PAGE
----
18. Those are some impressive collections. Mine is a bit more humble and is mostly old video game systems that my family never got rid of: Vintage: A C64 Breadbin that I rescued from the trash and repaired. (It was literally on the curb in my neighborhood; the house was put up for sale and the real estate company removed everything and put it out on the street for trash pickup.) I'm learning the ins and outs of the SID chip on it. Datassette that I bought on eBay (listed as broken) and repaired. 386-based "IBM Compatible" as we used to call them, branded with the name of a local electronics store that has long since closed. Has a SoundBlaster 16 card. Too low-powered to run Doom, but great for playing Planet X3. Atari 2600 (Sears "Telegames" model), and about 3 dozen games. Been in my family since before I was born, stopped working about 5 years ago. I'll repair it one of these days - I need Joust back in my life. Intellivision, broken, that used to belong to my aunt. It has never worked, not even when I was a kid. I should try to repair that too. GameBoys: While I still have the original DMG I got when I was a kid, I do all my chiptune work on a GameBoy Pocket that I bought at a flea market and then "ProSound" modded. (I didn't want to open up my original one in case I botched the mod!) NES: I still have my original NES, but I don't use it for anything besides playing games. I have plans to get a second one and take the R2a03 out and use it as the base for a breadboard computer, to use for making chiptunes, but I haven't done it yet. It'll be a tough project. I don't want to risk dissecting my childhood one since it still works! SNES, the one I had in my childhood. On mine, the top shell piece faded into yellow while the bottom stayed the original grey. My best friend's, however, ended up with the bottom shell faded and the top shell stayed perfectly fine. The mysteries of SNES plastic. I like collecting 90s-era MIDI tone generators, although I think those are all too new to be 8/16bit. I have a few versions of the Roland SoundCanvas, a couple in the Yama MU series, and a Yamaha QY70. My first computer growing up was an Apple //e, with a "green screen". Alas, we don't have it anymore. I miss it! Retro: I think the only 'retro' computer I have is the PE6502, which I put together from the kit. It's a pretty fun little device. I'm still hoping Jason Putnam will release the sound card. I'm in the Kickstarter for the "Liven 8bit Warps", a modern music synth with chiptune sensibilities. Apparently some of the audio generation is actually done with 8bit processing. They're starting to ship, but mine hasn't shipped yet. (Here's a link: https://www.kickstarter.com/projects/sonicware/liven-8bit-warps-8bit-wave-memory-synthesizer-8 ). Maybe I'll make a post about it (in the off-topic forum) when I get it.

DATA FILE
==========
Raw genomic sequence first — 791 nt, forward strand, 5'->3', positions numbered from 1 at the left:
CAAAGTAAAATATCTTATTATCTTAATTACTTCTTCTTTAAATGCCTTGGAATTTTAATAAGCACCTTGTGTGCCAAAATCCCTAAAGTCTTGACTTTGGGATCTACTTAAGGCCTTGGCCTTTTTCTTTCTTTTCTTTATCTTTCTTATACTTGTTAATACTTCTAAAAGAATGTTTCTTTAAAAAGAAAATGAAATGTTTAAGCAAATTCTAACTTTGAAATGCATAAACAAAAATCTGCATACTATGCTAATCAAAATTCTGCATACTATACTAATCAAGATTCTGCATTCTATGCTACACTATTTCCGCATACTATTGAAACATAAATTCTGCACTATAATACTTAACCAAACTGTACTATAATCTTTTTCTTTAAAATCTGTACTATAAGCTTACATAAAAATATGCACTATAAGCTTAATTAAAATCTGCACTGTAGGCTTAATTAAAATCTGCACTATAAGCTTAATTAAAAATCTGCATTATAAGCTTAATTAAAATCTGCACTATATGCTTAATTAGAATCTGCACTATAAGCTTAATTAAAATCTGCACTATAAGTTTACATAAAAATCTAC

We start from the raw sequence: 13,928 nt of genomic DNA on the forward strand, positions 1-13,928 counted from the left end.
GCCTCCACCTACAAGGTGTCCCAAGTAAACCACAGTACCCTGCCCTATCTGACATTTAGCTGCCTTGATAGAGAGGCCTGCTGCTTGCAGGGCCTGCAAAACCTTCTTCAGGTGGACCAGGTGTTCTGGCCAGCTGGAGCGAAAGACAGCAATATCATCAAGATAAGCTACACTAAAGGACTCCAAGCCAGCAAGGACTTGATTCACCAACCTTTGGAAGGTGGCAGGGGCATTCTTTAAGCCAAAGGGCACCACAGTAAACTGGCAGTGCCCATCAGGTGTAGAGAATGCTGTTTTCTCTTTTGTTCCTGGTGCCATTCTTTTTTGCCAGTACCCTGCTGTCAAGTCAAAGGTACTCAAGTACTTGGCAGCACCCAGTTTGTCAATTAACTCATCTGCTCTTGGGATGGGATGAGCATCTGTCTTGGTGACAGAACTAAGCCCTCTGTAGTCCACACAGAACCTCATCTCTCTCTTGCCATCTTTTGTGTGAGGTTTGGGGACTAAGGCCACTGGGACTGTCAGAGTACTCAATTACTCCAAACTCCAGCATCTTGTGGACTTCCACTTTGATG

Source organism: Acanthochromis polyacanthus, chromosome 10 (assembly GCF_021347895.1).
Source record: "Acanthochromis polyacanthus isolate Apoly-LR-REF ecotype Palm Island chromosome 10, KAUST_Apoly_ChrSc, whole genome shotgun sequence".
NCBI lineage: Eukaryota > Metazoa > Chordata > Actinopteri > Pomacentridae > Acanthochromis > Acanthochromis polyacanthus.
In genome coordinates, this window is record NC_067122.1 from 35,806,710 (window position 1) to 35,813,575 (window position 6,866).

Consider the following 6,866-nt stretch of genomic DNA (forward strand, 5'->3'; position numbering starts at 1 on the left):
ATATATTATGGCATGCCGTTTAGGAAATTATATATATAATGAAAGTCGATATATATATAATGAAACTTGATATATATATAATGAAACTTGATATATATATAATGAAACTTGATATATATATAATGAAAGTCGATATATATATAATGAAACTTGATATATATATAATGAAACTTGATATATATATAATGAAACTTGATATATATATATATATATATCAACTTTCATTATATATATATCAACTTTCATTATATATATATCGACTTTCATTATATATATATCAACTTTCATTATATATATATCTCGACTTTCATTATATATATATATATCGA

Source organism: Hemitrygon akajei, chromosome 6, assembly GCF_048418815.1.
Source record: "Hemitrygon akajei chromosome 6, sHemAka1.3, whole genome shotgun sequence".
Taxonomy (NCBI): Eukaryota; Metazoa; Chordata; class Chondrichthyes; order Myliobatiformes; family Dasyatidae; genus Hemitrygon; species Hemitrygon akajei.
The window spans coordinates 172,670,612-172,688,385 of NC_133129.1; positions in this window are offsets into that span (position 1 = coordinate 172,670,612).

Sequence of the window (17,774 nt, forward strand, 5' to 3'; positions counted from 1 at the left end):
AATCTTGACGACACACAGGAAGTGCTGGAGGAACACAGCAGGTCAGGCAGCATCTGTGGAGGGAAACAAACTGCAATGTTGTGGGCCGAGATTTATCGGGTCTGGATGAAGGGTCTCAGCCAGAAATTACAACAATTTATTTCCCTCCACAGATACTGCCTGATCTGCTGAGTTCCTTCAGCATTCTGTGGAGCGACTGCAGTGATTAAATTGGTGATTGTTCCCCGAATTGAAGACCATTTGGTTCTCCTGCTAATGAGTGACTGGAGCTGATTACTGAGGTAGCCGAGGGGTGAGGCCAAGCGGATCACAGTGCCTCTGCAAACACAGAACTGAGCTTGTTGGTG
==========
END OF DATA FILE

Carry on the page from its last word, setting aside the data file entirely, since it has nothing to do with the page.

19. Using a 6502 to make a gaming system that's cheaper than a full computer would be a great idea! ...in 1985.
  20. Would there be an 'assignment' or a theme of some kind, so all the contestants are working on something similar, or would it be just 'whatever you can program in three months'?
  21. I don't quite understand. Is this intentional? If not, is it an issue with the emulator?
  22. Merci pour l'aide! Le diable des étudiants de français, c'est sûrement la conjugaison. Je vais continuer à l'étudier.
  23. A, ça c'est raisonnable - les solutions réalisées par application, et pas au niveau du système. Bien merci pour votre réponse!
  24. A, bien! Si vous pouvez pardonner mes erreurs je peux pratiquer ecrir en Français. Je peux bien le lire, mais ecrir, c'est une autre défi. Ma petite tête est plein d'opcodes 6502 alors je ne peut pas tenir toutes les règles d'orthographe française! L'année dernière, ma famille a fait des recherches sur notres ancêtres. Apparemment, noun avons habitée en Québec depuis 20 générations jusqu'à il y a 5 générations. Mais mon arrière-arrière-arrière-grand-père a déménagé de Québec à Michigan, donc aujoud'hui nouns habitons ici et parlerons l'anglais. Désolé, je ne connais aucun tutoriel francophone du 6502. Si vous pouvez le trouver, mettez le lien ici! En le lisant/regardant, on peux peut-être apprendre le vocabulaire francaise relatif à la programmation. J'ai une question. L'X16 peut montrer les lettres commes "à,ç,ê,é" etc. Mais dans les années 1980, en PETSCII le C64 n'as pas pu les montrer. À l'époque, comment les francophones ont-ils géré cette situation? Y avait-il des cartouches spéciales pour gérer la langue français? Ou peut-être un puce de remplacement du ROM?